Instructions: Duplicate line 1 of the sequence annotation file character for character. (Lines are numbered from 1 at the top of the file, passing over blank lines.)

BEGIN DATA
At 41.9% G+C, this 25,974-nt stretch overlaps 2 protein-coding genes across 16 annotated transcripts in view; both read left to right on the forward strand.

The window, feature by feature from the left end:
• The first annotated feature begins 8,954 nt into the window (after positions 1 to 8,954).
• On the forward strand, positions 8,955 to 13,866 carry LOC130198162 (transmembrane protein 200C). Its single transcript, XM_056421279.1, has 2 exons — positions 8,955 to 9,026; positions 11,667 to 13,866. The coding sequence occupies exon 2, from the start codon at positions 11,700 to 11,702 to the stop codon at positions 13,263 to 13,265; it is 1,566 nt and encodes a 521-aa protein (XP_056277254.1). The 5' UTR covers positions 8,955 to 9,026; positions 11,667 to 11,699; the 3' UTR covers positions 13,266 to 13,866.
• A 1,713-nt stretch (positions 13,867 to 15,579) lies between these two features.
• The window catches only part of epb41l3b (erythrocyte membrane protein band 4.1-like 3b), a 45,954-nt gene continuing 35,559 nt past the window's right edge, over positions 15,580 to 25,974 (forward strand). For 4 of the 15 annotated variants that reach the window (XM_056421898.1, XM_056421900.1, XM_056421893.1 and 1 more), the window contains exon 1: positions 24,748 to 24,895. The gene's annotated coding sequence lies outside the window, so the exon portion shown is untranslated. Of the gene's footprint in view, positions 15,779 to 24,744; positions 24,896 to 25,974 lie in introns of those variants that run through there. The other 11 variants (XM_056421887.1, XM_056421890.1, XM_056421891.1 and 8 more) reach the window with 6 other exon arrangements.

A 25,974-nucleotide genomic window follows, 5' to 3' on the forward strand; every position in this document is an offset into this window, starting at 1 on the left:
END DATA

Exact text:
At 41.9% G+C, this 25,974-nt stretch overlaps 2 protein-coding genes across 16 annotated transcripts in view; both read left to right on the forward strand.